Article  PubMed  Google Scholar 

  48. 48.

    Madden M, Morris S, Stewart D, Atkin K, Gough B, McCambridge J. Conceptualising alcohol consumption in relation to long-term health conditions: exploring risk in interviewee accounts of drinking and taking medications. PLoS One. 2019;14(11):e0224706. https://doi.org/10.1371/journal.pone.0224706.

    CAS  Article  PubMed  PubMed Central  Google Scholar 

  49. 49.

    Kypri K, McCambridge J. Alcohol must be recognised as a drug. BMJ. 2018;362:k3944.

    Article  Google Scholar 

  50. 50.

    WHO. ‘Best buys' and other recommended interventions for the prevention and control of noncommunicable diseases: Updated (2017) appendix 3 of the global action plan for the prevention and control of noncommunicable diseases 2013–2020. 2017.

    Google Scholar 

  51. 51.

    Keric D, Stafford, J. Alcohol industry arguments for putting profit before health in the midst of a pandemic: The Western Australian experience. Drug Alcohol Rev. 2021;40:201-4. https://doi.org/10.1111/dar.13147.

  52. 52.

    Finlay I, Gilmore I. Covid-19 and alcohol—a dangerous cocktail. BMJ. 2020;369:m1987.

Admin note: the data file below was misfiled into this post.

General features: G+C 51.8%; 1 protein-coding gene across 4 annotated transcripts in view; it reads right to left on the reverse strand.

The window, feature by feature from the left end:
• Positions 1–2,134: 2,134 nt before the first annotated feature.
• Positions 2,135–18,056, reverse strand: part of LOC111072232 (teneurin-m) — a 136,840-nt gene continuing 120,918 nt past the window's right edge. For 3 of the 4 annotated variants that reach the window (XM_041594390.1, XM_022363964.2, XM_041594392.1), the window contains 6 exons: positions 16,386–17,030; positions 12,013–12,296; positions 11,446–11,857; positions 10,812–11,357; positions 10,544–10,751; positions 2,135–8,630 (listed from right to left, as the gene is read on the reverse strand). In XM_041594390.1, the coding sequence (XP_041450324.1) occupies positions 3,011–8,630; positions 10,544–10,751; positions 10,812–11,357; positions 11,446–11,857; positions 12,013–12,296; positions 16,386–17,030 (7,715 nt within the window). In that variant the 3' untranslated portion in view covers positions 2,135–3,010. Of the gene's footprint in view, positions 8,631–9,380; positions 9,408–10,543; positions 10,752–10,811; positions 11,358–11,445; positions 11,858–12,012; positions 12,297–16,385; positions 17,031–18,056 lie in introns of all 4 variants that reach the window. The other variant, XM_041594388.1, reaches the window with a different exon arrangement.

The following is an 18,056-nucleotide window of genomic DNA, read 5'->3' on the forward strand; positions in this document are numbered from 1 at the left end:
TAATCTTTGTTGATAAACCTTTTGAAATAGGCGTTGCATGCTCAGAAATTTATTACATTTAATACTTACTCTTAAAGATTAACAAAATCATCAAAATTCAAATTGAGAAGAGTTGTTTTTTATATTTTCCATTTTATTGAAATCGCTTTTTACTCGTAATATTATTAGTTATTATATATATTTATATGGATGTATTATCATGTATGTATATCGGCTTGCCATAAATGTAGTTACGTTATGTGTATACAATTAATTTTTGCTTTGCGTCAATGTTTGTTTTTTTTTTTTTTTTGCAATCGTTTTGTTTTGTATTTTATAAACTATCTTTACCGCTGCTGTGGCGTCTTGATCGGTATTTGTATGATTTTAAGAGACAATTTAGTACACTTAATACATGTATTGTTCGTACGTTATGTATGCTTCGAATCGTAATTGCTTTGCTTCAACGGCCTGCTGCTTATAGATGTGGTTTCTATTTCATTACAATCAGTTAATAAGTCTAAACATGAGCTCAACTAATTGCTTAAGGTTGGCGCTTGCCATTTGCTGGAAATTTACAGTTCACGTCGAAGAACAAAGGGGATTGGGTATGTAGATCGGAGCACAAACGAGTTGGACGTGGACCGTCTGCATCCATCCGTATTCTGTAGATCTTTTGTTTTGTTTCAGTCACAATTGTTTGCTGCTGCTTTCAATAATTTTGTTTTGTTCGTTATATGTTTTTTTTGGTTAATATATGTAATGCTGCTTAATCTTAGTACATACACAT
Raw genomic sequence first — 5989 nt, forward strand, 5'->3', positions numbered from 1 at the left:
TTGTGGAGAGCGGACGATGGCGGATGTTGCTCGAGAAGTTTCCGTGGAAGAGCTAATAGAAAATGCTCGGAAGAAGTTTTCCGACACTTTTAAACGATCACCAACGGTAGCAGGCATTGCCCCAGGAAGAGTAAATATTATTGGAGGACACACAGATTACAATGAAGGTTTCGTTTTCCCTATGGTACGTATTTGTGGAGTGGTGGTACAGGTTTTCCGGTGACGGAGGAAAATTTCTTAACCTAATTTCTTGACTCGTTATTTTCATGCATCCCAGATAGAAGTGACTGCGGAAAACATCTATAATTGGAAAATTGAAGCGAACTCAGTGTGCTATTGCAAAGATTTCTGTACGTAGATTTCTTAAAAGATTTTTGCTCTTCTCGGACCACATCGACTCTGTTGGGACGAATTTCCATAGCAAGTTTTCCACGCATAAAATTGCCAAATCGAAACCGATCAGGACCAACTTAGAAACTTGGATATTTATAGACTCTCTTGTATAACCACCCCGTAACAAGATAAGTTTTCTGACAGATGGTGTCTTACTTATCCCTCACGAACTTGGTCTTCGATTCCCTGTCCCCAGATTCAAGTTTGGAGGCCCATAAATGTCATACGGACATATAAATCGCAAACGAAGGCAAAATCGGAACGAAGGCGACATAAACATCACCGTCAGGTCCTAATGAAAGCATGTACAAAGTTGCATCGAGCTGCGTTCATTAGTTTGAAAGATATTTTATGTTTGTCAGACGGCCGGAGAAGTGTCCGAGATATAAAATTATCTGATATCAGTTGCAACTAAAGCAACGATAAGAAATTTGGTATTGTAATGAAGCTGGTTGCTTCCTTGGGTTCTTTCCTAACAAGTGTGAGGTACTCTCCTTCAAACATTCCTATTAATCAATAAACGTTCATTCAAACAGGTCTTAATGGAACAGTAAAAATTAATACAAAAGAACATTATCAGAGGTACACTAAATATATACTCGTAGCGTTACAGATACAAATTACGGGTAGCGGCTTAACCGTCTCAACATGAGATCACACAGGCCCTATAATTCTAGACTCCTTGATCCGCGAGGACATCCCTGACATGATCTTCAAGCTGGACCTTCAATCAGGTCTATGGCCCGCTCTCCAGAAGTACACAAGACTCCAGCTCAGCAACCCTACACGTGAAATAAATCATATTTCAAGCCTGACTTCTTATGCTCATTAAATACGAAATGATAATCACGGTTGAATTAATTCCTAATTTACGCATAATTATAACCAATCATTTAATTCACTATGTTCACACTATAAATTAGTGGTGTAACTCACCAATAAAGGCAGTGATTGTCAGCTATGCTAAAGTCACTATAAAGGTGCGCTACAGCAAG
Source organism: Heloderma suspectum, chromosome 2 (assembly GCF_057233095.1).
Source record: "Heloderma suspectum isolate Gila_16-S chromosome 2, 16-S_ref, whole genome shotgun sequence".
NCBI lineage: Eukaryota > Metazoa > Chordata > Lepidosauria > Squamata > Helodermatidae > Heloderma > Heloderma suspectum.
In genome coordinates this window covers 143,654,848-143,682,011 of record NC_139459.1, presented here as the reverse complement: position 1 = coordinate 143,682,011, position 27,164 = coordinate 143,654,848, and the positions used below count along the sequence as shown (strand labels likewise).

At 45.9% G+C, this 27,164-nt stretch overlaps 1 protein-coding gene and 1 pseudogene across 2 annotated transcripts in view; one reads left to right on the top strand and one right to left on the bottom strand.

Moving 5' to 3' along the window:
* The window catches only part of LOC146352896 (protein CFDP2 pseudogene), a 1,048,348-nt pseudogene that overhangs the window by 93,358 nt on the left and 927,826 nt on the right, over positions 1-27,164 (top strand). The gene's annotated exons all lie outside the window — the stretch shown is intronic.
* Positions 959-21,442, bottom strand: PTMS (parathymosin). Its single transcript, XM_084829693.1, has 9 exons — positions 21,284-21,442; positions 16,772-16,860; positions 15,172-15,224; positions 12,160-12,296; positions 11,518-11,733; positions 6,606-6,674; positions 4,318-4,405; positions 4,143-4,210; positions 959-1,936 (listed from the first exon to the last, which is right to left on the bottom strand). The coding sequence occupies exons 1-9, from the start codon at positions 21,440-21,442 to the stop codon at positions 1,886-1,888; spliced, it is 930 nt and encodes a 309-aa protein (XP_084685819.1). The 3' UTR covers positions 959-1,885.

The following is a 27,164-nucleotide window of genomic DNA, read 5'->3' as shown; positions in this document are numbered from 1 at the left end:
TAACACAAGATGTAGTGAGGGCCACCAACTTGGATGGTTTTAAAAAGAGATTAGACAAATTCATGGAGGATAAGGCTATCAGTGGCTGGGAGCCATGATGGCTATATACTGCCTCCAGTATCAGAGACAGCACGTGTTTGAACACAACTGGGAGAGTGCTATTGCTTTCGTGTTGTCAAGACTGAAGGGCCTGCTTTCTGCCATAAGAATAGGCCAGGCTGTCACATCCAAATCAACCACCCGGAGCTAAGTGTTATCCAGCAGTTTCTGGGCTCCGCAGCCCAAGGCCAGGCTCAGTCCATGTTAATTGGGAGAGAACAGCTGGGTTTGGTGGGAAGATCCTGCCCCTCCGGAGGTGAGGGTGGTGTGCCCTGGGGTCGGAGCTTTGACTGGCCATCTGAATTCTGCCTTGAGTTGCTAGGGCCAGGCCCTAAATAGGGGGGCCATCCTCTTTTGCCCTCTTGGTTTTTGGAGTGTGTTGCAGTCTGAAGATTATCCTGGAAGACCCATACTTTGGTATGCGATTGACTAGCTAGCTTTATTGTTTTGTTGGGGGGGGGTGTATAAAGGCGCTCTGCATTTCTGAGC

Article  Google Scholar 

  53. 53.

    HM Government UK. Guidance: Closing certain businesses and venues in England 2020 [Available from: https://www.gov.uk/government/publications/further-businesses-and-premises-to-close.

    Google Scholar 

  54. 54.

    Brennan E, Schoenaker D, Durkin SJ, Dunstone K, Dixon HG, Slater MD, et al. Comparing responses to public health and industry-funded alcohol harm reduction advertisements: an experimental study. BMJ Open. 2020;10(9):e035569. https://doi.org/10.1136/bmjopen-2019-035569.

    Article  PubMed  PubMed Central  Google Scholar 

  55. 55.

    Young B, Lewis S, Katikireddi SV, Bauld L, Stead M, Angus K, et al. Effectiveness of mass media campaigns to reduce alcohol consumption and harm: a systematic review. Alcohol Alcohol. 2018;53(3):302–16. https://doi.org/10.1093/alcalc/agx094.